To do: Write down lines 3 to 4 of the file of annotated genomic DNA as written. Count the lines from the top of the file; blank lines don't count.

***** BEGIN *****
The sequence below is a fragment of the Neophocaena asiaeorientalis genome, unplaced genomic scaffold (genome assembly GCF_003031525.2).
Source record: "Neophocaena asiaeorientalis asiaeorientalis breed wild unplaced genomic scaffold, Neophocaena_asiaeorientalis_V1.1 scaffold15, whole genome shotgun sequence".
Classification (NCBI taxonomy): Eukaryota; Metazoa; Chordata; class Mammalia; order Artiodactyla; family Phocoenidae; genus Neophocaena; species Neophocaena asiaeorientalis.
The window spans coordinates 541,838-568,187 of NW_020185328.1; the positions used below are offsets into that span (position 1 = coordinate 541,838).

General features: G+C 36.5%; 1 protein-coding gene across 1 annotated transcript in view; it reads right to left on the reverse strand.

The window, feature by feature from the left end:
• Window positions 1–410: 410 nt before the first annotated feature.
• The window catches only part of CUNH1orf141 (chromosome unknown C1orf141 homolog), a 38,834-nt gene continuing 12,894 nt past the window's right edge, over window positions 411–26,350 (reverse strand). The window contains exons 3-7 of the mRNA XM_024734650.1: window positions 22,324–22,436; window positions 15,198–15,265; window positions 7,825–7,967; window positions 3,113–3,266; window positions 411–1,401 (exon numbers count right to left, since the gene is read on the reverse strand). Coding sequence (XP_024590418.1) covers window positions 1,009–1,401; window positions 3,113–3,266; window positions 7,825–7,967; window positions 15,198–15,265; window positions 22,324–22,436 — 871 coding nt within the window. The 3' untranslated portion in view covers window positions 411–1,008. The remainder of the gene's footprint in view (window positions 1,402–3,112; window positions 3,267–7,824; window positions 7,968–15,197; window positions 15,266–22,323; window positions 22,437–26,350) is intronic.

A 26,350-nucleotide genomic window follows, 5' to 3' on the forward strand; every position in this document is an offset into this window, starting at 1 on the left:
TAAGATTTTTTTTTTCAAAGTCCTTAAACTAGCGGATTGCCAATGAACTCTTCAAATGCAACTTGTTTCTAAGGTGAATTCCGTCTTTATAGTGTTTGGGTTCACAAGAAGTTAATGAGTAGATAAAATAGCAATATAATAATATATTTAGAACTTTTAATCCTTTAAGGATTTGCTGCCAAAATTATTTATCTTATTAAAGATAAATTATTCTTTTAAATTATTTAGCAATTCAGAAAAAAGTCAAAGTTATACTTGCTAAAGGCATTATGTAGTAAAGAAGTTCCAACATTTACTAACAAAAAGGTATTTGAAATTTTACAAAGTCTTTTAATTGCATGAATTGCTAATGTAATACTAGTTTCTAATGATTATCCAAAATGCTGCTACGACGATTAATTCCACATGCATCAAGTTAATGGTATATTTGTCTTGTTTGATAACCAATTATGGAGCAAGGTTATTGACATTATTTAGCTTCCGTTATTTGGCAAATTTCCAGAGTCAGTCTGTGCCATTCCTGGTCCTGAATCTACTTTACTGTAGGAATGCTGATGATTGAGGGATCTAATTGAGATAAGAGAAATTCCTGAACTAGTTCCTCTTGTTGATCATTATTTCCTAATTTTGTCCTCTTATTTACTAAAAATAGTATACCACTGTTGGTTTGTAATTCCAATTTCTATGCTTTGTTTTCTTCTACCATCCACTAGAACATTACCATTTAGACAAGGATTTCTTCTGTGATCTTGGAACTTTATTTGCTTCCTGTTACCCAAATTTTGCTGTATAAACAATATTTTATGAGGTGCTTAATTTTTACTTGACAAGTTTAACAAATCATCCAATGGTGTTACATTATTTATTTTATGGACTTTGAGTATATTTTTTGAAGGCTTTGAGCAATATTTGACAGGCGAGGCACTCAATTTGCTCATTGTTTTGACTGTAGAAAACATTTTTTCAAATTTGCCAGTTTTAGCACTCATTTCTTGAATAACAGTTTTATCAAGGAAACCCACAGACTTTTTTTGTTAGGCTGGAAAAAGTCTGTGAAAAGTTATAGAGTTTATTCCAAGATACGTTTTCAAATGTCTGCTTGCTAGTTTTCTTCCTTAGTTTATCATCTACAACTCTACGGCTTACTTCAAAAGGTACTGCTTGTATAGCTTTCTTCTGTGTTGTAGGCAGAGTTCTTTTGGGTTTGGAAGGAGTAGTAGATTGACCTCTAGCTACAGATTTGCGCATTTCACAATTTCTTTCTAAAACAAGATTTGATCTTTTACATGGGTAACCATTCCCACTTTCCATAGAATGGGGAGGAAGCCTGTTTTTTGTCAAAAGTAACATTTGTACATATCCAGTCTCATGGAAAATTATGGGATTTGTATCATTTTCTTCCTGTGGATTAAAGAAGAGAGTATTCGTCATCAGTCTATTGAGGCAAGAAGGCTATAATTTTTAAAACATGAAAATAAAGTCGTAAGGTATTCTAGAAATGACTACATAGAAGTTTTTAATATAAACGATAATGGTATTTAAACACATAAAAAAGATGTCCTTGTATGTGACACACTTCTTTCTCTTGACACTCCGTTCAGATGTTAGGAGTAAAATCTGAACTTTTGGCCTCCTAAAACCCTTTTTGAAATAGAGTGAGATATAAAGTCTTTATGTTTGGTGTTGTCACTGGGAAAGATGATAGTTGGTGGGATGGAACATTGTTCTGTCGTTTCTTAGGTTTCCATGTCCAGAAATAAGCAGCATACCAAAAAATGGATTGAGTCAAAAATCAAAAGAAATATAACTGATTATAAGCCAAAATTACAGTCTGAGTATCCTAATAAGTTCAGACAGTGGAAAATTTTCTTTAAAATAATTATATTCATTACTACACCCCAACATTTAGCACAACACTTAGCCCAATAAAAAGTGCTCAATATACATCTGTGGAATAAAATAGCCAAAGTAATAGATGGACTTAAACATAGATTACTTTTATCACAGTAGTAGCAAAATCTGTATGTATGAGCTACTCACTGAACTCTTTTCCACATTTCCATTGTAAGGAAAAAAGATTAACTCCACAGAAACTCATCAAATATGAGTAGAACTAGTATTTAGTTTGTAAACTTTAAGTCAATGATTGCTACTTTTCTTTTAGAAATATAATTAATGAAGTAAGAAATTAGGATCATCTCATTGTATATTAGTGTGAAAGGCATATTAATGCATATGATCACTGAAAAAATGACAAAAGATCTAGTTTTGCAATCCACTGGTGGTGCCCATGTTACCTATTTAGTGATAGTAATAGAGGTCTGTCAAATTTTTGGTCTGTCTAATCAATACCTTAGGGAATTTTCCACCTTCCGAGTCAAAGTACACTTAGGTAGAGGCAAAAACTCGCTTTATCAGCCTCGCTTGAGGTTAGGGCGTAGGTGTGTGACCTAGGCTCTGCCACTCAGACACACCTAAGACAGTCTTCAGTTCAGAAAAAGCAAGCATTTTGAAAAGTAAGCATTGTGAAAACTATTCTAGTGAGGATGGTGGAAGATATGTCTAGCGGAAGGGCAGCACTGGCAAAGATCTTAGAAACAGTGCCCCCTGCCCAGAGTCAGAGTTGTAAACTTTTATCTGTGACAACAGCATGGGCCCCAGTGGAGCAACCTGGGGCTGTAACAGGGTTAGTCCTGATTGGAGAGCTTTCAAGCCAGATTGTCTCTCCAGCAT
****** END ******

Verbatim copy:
Classification (NCBI taxonomy): Eukaryota; Metazoa; Chordata; class Mammalia; order Artiodactyla; family Phocoenidae; genus Neophocaena; species Neophocaena asiaeorientalis.
The window spans coordinates 541,838-568,187 of NW_020185328.1; the positions used below are offsets into that span (position 1 = coordinate 541,838).